In 2016 the man who would become my father-in-law (and a longtime art patron himself) asked me point blank what I loved the most, which was undoubtedly art. His blatant questions gave me the courage to listen to my own heart and at that point, I quit all my other work and put myself into art 100 percent, in the summer of 2016. From that point on, I have been challenged in every possible way, but the rewards have far surpassed the challenges and there’s no turning back.

7. What are three pieces of advice you would give someone about starting a company in Montana? 

1. Be willing to think outside the box. I have had to come up with some pretty creative ways to make money, especially in the times before I was able to paint full-time. I have taught workshops and art classes of every possible type to supplement my income; I have partnered with local schools and colleges to create different learning opportunities. There was NO ONE to give me advice on how to succeed at this thing, in particular, how to succeed at in a small town; but I was able to identify the needs of the community and find ways that I myself could address those needs.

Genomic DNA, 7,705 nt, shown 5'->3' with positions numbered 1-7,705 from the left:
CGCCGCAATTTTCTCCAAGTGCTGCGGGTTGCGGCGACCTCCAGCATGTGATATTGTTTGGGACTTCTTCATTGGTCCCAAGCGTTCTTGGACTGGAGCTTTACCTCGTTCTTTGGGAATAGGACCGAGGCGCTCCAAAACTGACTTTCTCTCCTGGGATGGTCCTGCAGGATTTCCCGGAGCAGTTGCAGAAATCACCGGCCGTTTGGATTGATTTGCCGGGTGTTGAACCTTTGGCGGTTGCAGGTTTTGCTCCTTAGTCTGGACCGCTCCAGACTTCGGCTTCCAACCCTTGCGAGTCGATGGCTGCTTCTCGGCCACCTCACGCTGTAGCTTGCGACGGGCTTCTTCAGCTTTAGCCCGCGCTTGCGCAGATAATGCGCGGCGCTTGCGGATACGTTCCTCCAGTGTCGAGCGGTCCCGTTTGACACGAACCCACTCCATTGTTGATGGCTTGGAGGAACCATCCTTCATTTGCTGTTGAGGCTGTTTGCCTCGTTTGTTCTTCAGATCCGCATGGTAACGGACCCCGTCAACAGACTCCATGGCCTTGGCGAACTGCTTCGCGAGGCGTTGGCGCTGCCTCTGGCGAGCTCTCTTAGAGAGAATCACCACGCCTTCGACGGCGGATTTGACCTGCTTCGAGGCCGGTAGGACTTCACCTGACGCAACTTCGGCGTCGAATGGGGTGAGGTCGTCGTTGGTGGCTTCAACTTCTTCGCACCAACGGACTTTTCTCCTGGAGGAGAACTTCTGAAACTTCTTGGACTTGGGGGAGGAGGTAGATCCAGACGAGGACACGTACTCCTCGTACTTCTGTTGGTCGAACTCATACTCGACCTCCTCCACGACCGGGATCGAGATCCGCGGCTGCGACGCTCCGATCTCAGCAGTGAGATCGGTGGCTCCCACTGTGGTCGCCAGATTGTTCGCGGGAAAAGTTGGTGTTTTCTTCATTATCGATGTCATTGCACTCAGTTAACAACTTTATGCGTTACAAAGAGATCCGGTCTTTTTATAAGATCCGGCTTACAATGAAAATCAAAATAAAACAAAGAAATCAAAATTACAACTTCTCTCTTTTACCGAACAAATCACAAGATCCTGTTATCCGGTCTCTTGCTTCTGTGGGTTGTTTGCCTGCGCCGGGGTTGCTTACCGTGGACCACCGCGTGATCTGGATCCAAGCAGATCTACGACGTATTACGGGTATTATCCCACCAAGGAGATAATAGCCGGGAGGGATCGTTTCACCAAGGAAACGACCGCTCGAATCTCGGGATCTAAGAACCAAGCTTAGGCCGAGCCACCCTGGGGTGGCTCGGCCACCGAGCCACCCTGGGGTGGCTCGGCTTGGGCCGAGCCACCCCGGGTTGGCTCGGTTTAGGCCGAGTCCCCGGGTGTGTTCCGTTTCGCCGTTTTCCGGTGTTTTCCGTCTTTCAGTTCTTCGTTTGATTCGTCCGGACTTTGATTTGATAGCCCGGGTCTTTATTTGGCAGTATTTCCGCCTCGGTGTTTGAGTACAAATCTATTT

2. Listen to the locals. You can’t come into a place, as an out-of-towner, and expect to impress your values and ideas on them. You can expose them to some of what you have learned elsewhere, but on the whole, you must be willing to listen to the opinions and values of the local place you do business.

3. Use technology to your advantage. We are in a unique age, in having the resources to connect with others across many miles; although connectivity isn’t key in my business at all times it has certainly helped. It has helped me connect with professional peers from larger urban locations and has helped me share my art and the place I call home with the larger world.

8. Anything else you would like to add? 

Be prepared to have your convictions tested. If you want to have a successful business, you must be prepared to lay it all on the line. To suffer financial hardship and to have the depth of your passion tested. But if your convictions truly run deep, the challenges you will meet only validate your choice further.